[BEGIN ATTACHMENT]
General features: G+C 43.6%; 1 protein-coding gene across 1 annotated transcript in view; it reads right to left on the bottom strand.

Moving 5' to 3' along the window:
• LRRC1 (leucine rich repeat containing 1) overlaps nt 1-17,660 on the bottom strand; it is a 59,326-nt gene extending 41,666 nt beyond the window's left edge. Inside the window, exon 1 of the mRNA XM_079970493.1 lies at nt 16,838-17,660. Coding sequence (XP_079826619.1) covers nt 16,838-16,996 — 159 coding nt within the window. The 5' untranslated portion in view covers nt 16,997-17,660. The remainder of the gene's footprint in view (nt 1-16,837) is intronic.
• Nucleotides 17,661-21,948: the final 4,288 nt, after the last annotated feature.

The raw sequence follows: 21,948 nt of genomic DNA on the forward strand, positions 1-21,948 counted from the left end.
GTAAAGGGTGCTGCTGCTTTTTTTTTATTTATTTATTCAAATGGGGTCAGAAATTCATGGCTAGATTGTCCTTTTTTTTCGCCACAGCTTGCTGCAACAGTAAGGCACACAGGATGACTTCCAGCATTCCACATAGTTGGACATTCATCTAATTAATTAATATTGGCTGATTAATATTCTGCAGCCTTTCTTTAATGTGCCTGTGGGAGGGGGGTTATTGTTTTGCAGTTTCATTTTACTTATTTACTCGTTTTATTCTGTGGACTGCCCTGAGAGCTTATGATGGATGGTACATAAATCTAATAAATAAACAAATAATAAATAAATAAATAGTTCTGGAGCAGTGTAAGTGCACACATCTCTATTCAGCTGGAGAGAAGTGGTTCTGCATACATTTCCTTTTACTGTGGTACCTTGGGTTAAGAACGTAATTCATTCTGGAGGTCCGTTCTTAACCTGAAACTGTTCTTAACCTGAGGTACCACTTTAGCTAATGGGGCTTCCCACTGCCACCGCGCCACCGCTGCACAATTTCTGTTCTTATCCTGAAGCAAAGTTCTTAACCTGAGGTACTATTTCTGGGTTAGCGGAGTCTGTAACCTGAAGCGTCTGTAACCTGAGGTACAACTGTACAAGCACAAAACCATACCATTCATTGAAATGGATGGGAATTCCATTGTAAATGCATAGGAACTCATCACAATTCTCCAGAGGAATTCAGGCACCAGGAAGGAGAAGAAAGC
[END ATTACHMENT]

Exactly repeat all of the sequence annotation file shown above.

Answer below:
General features: G+C 43.6%; 1 protein-coding gene across 1 annotated transcript in view; it reads right to left on the bottom strand.

Moving 5' to 3' along the window:
• LRRC1 (leucine rich repeat containing 1) overlaps nt 1-17,660 on the bottom strand; it is a 59,326-nt gene extending 41,666 nt beyond the window's left edge. Inside the window, exon 1 of the mRNA XM_079970493.1 lies at nt 16,838-17,660. Coding sequence (XP_079826619.1) covers nt 16,838-16,996 — 159 coding nt within the window. The 5' untranslated portion in view covers nt 16,997-17,660. The remainder of the gene's footprint in view (nt 1-16,837) is intronic.
• Nucleotides 17,661-21,948: the final 4,288 nt, after the last annotated feature.

The raw sequence follows: 21,948 nt of genomic DNA on the forward strand, positions 1-21,948 counted from the left end.
GTAAAGGGTGCTGCTGCTTTTTTTTTATTTATTTATTCAAATGGGGTCAGAAATTCATGGCTAGATTGTCCTTTTTTTTCGCCACAGCTTGCTGCAACAGTAAGGCACACAGGATGACTTCCAGCATTCCACATAGTTGGACATTCATCTAATTAATTAATATTGGCTGATTAATATTCTGCAGCCTTTCTTTAATGTGCCTGTGGGAGGGGGGTTATTGTTTTGCAGTTTCATTTTACTTATTTACTCGTTTTATTCTGTGGACTGCCCTGAGAGCTTATGATGGATGGTACATAAATCTAATAAATAAACAAATAATAAATAAATAAATAGTTCTGGAGCAGTGTAAGTGCACACATCTCTATTCAGCTGGAGAGAAGTGGTTCTGCATACATTTCCTTTTACTGTGGTACCTTGGGTTAAGAACGTAATTCATTCTGGAGGTCCGTTCTTAACCTGAAACTGTTCTTAACCTGAGGTACCACTTTAGCTAATGGGGCTTCCCACTGCCACCGCGCCACCGCTGCACAATTTCTGTTCTTATCCTGAAGCAAAGTTCTTAACCTGAGGTACTATTTCTGGGTTAGCGGAGTCTGTAACCTGAAGCGTCTGTAACCTGAGGTACAACTGTACAAGCACAAAACCATACCATTCATTGAAATGGATGGGAATTCCATTGTAAATGCATAGGAACTCATCACAATTCTCCAGAGGAATTCAGGCACCAGGAAGGAGAAGAAAGC